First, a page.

*Edit: This venue has now changed ownership and has been renamed Horton’s Emporium. AFAIK, the rooms remain the same.
Present, in October 2019, were: Granny, The Ant, Panda, Cynical Panda Crew
Harry Houdini. The Great Houdini, “world famous jailbreaker and Handcuff King”, master of mystery, icon of escapology. Basically, this guy should be the patron saint of Escape Rooms. One of the strongest venue brands in the country is named after him. But actual Houdini-themed games? Currently I reckon there are only three running in the country – Houdini’s own Last Secret, Houdini’s Workshop from escape, and this offering from Deadlocked Northampton*. A reflection maybe, that it is tricky to get bang on-theme unless you are planning to dangle your customers upside-down in a chainwrapped tank of water. Don’t want to do the risk assessments for that one…
Deadlocked’s rather more sedate take on the concept is a visit to the great man’s workshop, to test your skills against his props. It is a very loose story with no real narrative or jeopardy, the total plot being a kind of tutorial level Escape Room. The lack of scares or pressure do therefore make it a good room for newbies, nervous players or kids (barring claustrophobia, more on that later).
The workshop set is just functional, really. In terms of aesthetics, it is a magician’s storage office rather than a mystical hub for conjuring illusions. Very much “behind the curtains” reality of backstage, not a full-on glitzy theatre production. Red herrings here were a distraction for me – some genuine set dressing, others were just unnecessary. Fortunately, the teenagers were robustly immune, telling me repeatedly “of course we don’t need that!” There is a possibility I was overthinking, as the puzzles were generally straightforward.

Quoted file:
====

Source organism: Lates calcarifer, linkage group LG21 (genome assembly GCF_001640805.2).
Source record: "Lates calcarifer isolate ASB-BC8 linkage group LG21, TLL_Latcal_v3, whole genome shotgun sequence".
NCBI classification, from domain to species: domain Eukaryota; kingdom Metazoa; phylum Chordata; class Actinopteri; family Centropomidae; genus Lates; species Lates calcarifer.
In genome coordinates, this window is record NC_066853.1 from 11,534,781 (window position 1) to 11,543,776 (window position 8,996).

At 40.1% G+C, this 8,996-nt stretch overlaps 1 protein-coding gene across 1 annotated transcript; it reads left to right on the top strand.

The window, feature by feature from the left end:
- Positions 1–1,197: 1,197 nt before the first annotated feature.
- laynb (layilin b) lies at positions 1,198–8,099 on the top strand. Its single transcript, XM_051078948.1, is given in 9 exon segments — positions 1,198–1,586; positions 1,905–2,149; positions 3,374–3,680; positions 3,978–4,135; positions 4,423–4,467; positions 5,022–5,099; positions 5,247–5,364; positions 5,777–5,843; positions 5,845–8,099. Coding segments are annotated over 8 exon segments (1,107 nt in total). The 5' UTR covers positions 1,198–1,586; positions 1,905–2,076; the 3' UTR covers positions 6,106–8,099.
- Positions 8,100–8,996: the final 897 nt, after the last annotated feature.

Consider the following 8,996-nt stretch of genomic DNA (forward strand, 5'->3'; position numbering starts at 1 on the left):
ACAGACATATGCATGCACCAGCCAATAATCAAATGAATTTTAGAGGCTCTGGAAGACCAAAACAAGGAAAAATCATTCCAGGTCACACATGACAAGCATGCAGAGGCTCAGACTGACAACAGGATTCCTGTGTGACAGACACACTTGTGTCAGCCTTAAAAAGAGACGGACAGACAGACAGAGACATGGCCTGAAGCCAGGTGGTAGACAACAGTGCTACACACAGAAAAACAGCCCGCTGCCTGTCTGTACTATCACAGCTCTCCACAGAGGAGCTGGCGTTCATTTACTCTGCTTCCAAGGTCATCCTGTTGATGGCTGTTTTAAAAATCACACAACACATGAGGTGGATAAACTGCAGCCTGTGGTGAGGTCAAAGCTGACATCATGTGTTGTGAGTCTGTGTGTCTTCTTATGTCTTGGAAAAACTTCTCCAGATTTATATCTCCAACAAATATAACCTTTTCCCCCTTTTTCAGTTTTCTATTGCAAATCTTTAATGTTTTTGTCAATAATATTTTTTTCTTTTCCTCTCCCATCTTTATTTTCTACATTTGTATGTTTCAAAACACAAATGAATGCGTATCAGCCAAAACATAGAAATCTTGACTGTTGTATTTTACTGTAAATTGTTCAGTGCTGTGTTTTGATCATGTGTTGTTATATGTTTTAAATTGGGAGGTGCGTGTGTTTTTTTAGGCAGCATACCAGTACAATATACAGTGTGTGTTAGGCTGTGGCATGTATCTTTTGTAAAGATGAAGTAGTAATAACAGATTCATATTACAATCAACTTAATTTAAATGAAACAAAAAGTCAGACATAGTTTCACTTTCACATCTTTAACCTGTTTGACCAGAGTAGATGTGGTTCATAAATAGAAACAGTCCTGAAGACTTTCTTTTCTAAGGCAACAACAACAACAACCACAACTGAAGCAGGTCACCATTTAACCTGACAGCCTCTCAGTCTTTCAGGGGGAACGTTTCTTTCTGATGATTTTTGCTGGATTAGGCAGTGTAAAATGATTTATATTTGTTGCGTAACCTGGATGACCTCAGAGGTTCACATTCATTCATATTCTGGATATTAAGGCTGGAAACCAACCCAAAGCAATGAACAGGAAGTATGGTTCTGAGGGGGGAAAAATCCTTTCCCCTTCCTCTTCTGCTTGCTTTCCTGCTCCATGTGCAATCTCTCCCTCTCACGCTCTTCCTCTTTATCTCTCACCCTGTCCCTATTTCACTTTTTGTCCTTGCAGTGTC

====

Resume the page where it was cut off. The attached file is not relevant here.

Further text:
The teenagers did also greatly enjoy the well-built centrepiece of this room. It is not a spoiler to say that the game starts with one player locked in a (spacious, apparently comfortable) box. This proved to be a fun concept and the big talking point in post-game analysis. Always worth knowing in advance though, as with any split-start, especially if you are playing in parent/young person group. Could have been a very dull game for someone, if the teens had been in sole charge of opening that box.
Our young people were also excessively amused by the option to be shackled at the start. Due to the caution of the GM (risk assessments!) and the girls’ skinny-minnie wrists, they were able to slip out of the handcuffs almost immediately, but gamely kept up the pretence until we found the keys.
This is a padlock-heavy game and the puzzles are fair, if quite traditional, while the centrepiece feature does lift Houdini’s Workshop into something more memorable. We liked the novel light projection clue system, avoiding an intrusive TV screen, and we had fun, the kids especially enjoying most aspects of the gameplay. But, all-in-all, this doesn’t feel anywhere close to as daring, innovative, thrilling and mysterious as Mr Houdini himself. Needs a little more magic.
- Storyline: Non-existent, in any practical sense.
- Theming and Set: Some interesting touches of history but unescapably still an office set.
- Searching: Not a lot, due to fairly restricted space.
- Puzzles: Fairly traditional, quite mathsy.
- Physicality: At least one player needs to be agile.
- Scare factor: Only for claustrophobics. But as they probably wouldn’t volunteer for the box anyway, none.
- Company Age Guidance: “For anyone over the age of 8 although under 16 year olds do need to be accompanied by an adult.”
- Age suitability: 8+s would be fine and would definitely enjoy parts of this game. Under 16s play at Deadlocked at a discounted price.